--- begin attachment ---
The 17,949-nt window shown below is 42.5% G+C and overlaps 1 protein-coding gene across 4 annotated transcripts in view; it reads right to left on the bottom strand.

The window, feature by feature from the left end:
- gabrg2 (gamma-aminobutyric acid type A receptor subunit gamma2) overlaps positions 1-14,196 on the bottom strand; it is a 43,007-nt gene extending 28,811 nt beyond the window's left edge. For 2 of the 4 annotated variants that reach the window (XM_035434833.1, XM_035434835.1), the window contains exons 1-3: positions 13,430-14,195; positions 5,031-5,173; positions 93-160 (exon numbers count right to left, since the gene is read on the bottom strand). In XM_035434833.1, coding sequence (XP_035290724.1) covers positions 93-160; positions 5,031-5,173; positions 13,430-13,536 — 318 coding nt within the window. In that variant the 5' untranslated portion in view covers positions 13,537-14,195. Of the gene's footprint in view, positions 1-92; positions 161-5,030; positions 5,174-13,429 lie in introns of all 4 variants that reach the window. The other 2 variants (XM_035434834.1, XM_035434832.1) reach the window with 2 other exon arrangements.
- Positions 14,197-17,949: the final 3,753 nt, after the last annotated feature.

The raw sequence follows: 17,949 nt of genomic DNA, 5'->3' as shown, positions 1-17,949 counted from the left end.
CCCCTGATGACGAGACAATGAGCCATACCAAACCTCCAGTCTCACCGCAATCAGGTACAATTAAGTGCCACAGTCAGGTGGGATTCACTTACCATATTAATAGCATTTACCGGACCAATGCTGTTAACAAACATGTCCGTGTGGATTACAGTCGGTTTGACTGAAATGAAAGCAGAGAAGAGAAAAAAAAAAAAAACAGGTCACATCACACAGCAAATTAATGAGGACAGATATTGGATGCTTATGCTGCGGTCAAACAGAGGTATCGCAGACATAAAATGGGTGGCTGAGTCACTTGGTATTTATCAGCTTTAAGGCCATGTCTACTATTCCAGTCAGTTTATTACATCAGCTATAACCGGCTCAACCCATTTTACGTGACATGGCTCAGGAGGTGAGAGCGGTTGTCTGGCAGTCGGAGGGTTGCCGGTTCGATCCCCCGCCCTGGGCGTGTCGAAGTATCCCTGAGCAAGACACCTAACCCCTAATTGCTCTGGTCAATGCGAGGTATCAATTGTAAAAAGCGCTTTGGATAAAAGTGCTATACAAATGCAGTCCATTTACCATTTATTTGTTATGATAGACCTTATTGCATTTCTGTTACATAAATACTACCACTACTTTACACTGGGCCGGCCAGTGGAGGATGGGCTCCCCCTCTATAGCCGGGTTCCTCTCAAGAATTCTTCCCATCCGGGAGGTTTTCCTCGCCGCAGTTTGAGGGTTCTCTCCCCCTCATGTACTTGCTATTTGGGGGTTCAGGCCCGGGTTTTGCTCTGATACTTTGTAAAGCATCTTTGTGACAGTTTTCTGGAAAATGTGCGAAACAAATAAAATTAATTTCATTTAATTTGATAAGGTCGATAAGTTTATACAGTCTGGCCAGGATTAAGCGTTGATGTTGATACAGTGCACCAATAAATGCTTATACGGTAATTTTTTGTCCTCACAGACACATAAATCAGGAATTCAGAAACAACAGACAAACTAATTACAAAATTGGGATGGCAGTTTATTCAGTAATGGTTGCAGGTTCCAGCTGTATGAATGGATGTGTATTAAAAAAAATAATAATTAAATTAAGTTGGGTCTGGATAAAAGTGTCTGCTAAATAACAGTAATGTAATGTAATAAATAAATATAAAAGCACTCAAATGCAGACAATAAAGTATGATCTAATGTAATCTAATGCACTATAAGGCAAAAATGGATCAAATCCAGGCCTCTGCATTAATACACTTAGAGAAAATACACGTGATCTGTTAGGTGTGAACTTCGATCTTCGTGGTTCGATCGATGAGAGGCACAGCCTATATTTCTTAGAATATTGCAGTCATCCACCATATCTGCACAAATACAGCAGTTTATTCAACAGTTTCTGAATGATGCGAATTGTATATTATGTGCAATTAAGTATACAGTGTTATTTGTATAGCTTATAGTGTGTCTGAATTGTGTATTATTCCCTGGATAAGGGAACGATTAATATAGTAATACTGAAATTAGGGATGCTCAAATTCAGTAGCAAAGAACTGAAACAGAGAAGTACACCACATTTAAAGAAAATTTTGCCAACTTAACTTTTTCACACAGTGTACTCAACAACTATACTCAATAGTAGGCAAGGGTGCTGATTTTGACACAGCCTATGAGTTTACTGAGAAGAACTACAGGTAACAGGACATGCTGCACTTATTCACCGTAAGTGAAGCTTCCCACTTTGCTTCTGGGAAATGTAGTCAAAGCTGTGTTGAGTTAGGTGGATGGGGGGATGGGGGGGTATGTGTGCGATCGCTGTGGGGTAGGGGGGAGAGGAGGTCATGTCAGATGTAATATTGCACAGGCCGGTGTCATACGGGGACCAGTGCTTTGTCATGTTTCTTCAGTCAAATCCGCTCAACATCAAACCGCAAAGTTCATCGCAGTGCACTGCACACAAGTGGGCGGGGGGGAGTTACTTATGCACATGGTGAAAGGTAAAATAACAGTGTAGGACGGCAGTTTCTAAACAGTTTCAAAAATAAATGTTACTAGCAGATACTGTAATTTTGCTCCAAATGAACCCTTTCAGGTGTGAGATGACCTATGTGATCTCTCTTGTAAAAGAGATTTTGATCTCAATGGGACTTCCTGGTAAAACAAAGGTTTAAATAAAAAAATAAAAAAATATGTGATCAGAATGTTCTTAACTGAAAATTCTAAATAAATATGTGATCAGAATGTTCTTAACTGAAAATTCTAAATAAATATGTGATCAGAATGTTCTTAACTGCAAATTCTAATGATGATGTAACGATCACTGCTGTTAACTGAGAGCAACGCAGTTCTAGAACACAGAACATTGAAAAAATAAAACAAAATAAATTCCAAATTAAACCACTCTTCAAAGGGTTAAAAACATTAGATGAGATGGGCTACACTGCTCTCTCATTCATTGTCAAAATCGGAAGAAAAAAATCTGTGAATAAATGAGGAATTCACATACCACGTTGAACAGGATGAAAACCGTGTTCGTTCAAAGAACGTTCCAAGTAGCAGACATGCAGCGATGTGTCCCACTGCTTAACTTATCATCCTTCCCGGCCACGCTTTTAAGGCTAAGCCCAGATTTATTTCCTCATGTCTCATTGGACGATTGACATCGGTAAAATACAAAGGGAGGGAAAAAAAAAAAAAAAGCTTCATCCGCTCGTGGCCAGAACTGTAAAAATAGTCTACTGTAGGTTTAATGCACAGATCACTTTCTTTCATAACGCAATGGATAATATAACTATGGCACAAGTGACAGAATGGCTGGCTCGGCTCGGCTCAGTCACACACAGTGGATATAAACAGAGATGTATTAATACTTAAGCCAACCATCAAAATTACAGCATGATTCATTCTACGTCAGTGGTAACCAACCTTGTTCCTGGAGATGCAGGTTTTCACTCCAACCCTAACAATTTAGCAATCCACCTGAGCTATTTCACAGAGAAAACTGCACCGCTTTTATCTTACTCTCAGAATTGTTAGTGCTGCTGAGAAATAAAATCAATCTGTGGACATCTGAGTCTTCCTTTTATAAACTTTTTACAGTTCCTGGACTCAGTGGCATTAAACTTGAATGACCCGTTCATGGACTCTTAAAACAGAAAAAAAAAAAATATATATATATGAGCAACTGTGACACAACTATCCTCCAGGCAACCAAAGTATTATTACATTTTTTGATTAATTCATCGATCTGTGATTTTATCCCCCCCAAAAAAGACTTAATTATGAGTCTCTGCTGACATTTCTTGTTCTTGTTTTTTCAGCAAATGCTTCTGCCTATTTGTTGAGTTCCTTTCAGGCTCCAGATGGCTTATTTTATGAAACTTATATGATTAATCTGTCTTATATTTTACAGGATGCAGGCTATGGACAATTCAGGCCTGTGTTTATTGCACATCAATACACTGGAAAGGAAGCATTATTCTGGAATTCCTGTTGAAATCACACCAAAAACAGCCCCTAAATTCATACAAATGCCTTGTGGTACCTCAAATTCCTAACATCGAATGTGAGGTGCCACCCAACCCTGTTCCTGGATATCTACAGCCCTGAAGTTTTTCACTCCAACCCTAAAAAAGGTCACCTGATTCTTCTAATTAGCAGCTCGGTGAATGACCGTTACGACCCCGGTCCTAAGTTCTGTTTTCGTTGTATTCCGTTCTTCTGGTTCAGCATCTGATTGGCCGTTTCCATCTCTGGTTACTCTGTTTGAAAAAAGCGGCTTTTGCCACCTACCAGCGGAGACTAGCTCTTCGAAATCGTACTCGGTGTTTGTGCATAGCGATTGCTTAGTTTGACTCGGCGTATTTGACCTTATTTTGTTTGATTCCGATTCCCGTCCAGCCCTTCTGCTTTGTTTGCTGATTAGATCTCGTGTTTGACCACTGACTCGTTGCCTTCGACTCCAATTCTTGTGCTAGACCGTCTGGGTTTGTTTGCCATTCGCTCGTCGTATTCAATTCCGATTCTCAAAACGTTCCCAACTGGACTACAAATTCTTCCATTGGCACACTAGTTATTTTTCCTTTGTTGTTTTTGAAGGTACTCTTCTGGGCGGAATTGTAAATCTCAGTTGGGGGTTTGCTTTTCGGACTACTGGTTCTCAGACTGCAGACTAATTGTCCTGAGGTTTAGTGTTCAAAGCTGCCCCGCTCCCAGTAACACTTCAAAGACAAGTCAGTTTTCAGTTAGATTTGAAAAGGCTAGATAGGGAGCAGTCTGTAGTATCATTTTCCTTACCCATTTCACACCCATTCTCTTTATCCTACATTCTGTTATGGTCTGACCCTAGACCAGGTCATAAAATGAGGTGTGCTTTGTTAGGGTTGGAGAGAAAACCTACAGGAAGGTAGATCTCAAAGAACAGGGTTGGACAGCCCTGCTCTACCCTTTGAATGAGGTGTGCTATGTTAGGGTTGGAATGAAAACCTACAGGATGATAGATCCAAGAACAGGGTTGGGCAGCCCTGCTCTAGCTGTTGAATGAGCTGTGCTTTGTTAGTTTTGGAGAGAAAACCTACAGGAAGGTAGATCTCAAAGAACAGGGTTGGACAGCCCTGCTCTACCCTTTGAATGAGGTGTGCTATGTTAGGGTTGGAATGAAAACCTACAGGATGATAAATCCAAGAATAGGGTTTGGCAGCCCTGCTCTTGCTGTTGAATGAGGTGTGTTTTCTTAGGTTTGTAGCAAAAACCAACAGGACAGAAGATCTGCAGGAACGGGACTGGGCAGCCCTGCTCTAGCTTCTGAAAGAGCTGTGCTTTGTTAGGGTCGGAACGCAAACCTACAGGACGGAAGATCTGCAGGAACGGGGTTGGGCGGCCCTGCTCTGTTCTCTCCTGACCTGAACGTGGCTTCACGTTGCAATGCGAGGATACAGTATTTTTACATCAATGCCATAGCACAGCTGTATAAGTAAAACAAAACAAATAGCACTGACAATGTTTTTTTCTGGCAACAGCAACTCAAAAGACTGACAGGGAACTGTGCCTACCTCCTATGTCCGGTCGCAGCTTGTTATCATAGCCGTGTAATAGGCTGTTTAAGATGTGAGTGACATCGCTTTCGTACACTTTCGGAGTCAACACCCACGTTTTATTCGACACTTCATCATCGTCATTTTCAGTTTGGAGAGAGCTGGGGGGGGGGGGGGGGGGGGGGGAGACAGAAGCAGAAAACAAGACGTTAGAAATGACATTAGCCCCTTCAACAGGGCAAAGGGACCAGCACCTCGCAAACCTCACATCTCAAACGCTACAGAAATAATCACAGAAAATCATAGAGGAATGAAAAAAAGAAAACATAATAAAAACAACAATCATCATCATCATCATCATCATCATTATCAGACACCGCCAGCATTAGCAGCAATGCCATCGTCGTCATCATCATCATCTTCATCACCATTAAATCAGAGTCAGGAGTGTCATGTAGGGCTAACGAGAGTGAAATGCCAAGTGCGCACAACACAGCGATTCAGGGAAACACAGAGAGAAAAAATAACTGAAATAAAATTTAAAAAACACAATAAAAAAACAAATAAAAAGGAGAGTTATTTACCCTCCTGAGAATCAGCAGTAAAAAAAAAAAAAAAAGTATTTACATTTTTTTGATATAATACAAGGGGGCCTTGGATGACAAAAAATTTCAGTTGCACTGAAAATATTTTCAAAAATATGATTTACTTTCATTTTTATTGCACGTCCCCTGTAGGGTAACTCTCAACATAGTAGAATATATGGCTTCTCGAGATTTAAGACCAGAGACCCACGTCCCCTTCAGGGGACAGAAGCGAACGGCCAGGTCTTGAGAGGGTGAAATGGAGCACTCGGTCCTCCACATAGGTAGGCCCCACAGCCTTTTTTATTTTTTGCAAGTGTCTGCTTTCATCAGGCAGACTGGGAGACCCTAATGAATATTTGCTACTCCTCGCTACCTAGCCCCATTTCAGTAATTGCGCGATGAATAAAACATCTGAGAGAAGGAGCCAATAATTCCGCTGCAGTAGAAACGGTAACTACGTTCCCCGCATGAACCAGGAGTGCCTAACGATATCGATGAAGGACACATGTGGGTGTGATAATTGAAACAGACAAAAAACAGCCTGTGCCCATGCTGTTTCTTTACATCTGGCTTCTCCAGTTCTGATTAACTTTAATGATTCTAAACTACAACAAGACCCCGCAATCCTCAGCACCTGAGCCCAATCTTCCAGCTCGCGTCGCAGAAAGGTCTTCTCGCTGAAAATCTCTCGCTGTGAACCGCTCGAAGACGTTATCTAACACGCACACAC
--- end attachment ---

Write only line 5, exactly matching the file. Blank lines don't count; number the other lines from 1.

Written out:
The raw sequence follows: 17,949 nt of genomic DNA, 5'->3' as shown, positions 1-17,949 counted from the left end.